Indian Gap

Indian Gap, at the junction of Farm roads 218 and 1702, in the hilly section of far western Hamilton County, was named for the Comanches' use of a mountain gap on their raids. Hawley Gerrells and others settled there in 1877, and the first post office was opened in 1879 in Gerrells's home, which also served as a church and social center for the community. H. A. Shipman bought the townsite and farmed it for several years, then took over Gerrells's store and post office in 1889. In 1892 he moved his business closer to the gap and sold town lots. The community remained small, with a population of ninety in the 1920s and following decades. At its peak it had a hotel, a bank, three stores, a gin, a blacksmith shop, a barber shop, churches, schools, and a weekly newspaper named the Arrow. The school closed about 1950, and the post office closed in 1972. By the 1970s the population had dropped to thirty-six, where it remained through 2000.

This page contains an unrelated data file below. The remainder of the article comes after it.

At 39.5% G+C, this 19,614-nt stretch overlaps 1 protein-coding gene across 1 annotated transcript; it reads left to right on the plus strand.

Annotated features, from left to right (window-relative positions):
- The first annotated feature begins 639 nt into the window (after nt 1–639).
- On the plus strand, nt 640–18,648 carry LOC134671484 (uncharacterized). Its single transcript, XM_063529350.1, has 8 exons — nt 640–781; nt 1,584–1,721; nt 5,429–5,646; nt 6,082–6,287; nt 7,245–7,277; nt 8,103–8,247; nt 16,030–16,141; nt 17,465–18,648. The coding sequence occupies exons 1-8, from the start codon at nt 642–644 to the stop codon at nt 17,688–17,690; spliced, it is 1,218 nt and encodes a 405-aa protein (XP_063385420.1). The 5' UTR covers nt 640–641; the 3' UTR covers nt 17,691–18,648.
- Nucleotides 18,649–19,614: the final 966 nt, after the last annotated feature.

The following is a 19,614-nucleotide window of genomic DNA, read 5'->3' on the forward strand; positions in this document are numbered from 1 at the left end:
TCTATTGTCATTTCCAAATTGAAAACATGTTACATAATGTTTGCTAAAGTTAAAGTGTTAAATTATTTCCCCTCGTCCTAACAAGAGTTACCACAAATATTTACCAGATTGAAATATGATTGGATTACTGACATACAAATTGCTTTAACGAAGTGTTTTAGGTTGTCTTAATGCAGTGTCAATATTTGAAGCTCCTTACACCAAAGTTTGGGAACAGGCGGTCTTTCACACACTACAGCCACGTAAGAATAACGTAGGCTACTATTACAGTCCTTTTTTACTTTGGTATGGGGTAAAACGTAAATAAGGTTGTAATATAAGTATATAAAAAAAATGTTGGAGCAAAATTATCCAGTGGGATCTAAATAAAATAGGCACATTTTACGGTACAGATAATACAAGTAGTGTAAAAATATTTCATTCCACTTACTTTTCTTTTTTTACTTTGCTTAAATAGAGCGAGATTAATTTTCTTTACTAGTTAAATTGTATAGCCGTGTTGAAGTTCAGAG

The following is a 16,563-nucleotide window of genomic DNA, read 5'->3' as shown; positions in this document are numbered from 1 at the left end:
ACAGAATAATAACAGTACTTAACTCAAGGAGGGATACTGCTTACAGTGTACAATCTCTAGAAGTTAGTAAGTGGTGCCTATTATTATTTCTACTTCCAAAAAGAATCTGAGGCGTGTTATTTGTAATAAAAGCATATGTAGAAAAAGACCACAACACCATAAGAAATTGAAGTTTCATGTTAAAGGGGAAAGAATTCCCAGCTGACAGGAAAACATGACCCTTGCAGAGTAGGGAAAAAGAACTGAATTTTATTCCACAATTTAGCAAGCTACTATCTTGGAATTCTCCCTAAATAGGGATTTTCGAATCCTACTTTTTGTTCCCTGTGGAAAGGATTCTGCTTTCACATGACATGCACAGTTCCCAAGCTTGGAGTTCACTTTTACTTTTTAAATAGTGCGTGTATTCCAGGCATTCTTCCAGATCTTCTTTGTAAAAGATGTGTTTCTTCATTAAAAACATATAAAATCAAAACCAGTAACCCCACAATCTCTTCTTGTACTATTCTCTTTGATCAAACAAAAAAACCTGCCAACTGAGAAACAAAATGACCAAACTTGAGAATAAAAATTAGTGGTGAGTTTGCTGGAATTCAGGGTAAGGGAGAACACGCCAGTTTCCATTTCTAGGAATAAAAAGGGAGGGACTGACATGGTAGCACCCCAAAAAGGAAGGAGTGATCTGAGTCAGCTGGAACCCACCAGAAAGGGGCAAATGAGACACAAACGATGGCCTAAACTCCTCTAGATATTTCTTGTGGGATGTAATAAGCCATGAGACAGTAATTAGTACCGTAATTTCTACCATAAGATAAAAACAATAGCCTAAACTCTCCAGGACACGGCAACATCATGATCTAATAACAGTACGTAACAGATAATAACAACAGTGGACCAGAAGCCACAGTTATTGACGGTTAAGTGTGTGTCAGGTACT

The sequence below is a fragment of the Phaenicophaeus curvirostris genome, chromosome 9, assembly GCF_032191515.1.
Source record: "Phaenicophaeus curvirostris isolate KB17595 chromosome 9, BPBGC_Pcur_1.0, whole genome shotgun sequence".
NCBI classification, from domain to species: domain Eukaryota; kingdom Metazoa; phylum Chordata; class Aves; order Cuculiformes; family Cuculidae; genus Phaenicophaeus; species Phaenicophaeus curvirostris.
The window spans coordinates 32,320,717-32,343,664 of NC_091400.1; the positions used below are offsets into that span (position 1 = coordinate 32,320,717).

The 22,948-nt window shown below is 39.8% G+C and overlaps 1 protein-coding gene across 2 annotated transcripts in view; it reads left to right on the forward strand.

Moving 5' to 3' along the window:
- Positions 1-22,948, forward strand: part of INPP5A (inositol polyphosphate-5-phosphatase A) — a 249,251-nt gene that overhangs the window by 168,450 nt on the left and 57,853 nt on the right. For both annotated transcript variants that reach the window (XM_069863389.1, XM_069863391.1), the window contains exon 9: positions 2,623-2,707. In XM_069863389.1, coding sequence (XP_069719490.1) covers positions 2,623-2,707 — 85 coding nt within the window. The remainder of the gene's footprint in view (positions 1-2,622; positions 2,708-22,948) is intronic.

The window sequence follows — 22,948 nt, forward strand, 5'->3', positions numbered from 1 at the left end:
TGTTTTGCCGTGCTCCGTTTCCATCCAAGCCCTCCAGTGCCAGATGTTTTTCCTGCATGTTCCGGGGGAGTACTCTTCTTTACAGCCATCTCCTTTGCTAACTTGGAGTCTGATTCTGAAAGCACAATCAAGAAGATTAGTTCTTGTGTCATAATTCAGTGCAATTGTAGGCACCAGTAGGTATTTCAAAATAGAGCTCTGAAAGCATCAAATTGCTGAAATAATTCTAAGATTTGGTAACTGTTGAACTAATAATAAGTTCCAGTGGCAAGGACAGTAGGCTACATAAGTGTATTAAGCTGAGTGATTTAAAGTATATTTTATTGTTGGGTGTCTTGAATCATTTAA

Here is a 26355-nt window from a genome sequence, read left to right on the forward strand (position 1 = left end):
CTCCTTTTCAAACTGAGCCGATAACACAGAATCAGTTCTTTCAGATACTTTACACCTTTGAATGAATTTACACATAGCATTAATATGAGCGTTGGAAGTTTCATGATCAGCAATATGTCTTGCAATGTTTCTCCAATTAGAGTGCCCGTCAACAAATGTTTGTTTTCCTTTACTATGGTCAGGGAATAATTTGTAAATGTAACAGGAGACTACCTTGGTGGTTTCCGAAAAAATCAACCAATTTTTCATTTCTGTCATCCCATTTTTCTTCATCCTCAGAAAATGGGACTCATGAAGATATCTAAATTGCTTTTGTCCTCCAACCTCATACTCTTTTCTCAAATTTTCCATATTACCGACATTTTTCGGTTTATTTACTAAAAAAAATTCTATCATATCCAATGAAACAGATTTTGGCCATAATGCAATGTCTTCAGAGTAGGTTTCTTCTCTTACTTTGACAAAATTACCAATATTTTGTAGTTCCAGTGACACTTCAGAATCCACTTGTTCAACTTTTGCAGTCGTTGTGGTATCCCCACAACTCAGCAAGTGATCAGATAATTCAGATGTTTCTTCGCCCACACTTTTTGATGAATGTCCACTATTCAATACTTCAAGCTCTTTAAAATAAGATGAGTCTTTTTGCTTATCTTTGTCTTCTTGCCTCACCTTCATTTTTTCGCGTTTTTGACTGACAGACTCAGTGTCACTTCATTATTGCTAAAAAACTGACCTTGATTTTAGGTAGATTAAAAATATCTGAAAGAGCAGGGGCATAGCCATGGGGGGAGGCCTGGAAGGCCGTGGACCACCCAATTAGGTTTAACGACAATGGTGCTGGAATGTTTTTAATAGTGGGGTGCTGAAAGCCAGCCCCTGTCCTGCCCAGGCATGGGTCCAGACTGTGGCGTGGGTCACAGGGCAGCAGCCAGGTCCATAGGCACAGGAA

Adapted from the official Handbook of Texas, a state encyclopedia developed by the Texas State Historical Association (TSHA). It is an authoritative source of trusted historical records.

Belongs to

Indian Gap is part of or belongs to the following places.

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Currently Exists

Yes

Place type

Indian Gap is classified as a Town

Locations

  • Latitude
    31.66293270
    Longitude
    -98.41337390

Has Post Office

No

Is Incorporated

No

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Indian Gap by the Numbers

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Pop. Year Source
35 2009 Local Officials